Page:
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  • Fortune's 50 most powerful women in business

    President and CEO of IBM, Ginni Rometty, tops Fortune magazine's 2012 list of 50 most powerful women in business. Rometty has been at IBM for 31 years and is the company's first female CEO. The 55-year-old helped develop IBM's five-year growth plan that she's been in charge of since she started her post on Jan. 1. Last year, Rometty ranked seven on Fortune's list.
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  • Fortune's 50 most powerful women in business

    Indra Nooyi, the chairman and CEO of PepsiCo, keeps her spot at number two on Fortune's list. Last year she grew PepsiCo's net revenue 16 percent and cut the workforce by three percent. The 56-year-old is pushing PepsiCo's strategy to invest in healthier products for consumers. PepsiCo launched Pepsi-Next, a mid-calorie cola, in March.
    Courtesy PepsiCo
  • Fortune's 50 most powerful women in business

    Hewlett-Packard's president and CEO, Meg Whitman, jumps six spots to number three on Fortune's list. Whitman is faced with trying to revamp the company whose shares were down a third this year. The 56-year-old nearly doubled the size of HP's design team and promised sleeker PCs for the holidays.
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  • Fortune's 50 most powerful women in business

    Irene Rosenfeld dropped three spots to number four on Fortune's list. Kraft Foods' chairman and CEO pushed for the split of Kraft into an $18 billion North American grocery business and a $35 billion global snacks company. The split is set to happen Oct. 1 and Rosenfeld, 59, will head the snacking side, Mondelez International.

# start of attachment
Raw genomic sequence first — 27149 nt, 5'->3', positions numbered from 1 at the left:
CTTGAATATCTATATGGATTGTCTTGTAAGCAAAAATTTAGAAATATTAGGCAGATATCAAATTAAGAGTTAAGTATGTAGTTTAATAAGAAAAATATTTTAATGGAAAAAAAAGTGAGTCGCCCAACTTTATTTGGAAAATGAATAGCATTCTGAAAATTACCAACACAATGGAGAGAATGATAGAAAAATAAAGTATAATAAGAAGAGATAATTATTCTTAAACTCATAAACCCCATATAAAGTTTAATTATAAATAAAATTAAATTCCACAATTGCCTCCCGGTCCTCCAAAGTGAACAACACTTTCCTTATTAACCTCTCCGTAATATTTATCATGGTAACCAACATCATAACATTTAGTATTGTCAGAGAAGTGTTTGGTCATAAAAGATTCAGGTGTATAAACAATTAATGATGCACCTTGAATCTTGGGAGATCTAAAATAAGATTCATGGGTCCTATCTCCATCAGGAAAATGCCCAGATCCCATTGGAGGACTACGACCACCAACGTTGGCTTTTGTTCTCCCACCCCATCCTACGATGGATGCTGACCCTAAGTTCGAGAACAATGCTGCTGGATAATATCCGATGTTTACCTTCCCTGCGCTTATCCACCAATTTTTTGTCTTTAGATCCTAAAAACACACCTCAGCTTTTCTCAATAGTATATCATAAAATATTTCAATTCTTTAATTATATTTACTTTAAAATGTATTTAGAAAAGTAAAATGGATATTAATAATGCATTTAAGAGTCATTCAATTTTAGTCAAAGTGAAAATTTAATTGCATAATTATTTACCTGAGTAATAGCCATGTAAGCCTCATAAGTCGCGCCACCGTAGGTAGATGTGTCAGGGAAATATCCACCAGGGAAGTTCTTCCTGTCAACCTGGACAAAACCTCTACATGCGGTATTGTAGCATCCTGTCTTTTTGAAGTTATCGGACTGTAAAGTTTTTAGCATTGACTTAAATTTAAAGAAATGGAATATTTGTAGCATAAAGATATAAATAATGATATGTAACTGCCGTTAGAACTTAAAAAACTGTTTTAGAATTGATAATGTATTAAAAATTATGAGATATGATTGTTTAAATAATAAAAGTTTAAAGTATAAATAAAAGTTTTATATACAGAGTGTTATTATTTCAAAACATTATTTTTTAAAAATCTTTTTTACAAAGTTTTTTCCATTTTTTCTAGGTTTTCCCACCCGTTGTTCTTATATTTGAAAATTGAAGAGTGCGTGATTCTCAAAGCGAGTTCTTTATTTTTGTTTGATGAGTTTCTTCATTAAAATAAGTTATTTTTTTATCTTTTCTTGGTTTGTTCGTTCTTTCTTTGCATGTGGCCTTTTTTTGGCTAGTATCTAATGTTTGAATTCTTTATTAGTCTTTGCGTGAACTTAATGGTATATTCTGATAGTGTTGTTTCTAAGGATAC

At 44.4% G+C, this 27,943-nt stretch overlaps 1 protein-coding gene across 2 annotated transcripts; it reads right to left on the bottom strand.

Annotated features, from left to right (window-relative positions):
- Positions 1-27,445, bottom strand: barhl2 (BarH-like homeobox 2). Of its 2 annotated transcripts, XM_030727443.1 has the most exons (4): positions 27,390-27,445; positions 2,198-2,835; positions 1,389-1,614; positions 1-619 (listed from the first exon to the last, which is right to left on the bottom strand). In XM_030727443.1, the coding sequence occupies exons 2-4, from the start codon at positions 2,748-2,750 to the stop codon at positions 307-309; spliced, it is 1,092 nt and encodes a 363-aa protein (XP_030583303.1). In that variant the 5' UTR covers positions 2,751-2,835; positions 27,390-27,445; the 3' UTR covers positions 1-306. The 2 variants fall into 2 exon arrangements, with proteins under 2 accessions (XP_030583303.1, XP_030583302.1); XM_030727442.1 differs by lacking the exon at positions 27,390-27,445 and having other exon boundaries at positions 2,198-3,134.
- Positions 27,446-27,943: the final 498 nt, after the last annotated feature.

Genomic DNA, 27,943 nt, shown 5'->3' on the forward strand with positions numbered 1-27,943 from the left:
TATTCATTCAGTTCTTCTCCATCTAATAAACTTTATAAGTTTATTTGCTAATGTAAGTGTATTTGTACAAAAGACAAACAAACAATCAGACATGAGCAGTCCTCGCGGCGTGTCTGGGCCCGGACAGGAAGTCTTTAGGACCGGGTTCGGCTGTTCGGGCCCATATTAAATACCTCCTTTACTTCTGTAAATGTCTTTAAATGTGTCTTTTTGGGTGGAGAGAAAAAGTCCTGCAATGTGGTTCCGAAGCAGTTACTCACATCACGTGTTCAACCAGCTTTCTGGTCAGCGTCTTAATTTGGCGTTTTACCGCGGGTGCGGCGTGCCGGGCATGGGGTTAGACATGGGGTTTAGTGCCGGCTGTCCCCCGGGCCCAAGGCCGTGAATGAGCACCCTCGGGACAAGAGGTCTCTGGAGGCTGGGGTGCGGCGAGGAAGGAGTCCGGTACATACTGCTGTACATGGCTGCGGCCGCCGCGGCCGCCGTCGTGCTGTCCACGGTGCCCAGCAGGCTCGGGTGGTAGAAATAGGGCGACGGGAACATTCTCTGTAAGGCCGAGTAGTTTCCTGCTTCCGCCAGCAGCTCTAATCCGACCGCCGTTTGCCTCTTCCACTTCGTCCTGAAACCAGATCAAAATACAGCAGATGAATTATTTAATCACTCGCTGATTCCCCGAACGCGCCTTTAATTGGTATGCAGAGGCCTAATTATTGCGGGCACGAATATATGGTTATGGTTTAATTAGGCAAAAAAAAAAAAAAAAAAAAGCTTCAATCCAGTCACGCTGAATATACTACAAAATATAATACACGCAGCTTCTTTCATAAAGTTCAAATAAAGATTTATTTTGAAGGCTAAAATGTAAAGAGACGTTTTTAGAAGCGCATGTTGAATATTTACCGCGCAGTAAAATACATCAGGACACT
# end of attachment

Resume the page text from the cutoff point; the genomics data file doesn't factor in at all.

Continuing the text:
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  • Fortune's 50 most powerful women in business

    CEO of DuPont, Ellen Kullman, is shifting the focus of the 210-year-old company toward food and fuel and away from chemicals. In the last year, she acquired Danish food-enzyme company, Danisco, and sold DuPont's autopaints business for $4.9 billion. The company has returned 141% since the 56-year-old became CEO in 2009.
    Courtesy Dupont
  • Fortune's 50 most powerful women in business

    Patricia Woertz, chairman and CEO of ADM, dropped three spots to number six on Fortune's list. In January, Woertz announced an elimination of 1,000 jobs in order to reduce annual expenses by $100 million. In 2011, the company reported a 30% increase in revenue. Woertz, 59, also serves on the board of Proctor & Gamble.
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  • Fortune's 50 most powerful women in business

    Chairman and CEO of Xerox, Usula Burns, is tasked with trying to turn around the company in the new digital and paperless era. She has added services such as managing electronic ticket transactions, road tolls and parking meters which bring in half of all revenues. Burns, 54, started at Xerox in 1980 as an intern and is the first African-American woman to lead a Fortune 500 company.
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  • Fortune's 50 most powerful women in business

    Sheryl Sandberg, COO of Facebook, is Mark Zuckerberg's right hand gal. She spearheaded the company's $100 billion IPO in May and became Facebook's first female board member. Sandberg, 43, is a major supporter of women in high-profile jobs. She'll share her story in a 2013 book set to be titled "Lean In."
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  • Fortune's 50 most powerful women in business

    Abigail Johnson, daughter of Fidelity Investments chief executive, Edward C. Johnson III, was promoted to president of Fidelity Financial Services in August. Johnson, 50, will oversee asset management, retail and institutional brokerage, retirement and benefits services. The promotion makes Johnson the clear successor to her father's CEO position.
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  • Fortune's 50 most powerful women in business

    Safra Catz, president and CFO of Oracle, comes in at number 10 on Fortune's list. Catz, 50, has facilitated the $1.9 billion purchase of Taleo, a human-resources software company, and the $7.4 billion acquisition of Sun Microsystems. She's also in charge of Oracle's M&A machine which announced 10 deals equaling more than $5 billion in the last year.
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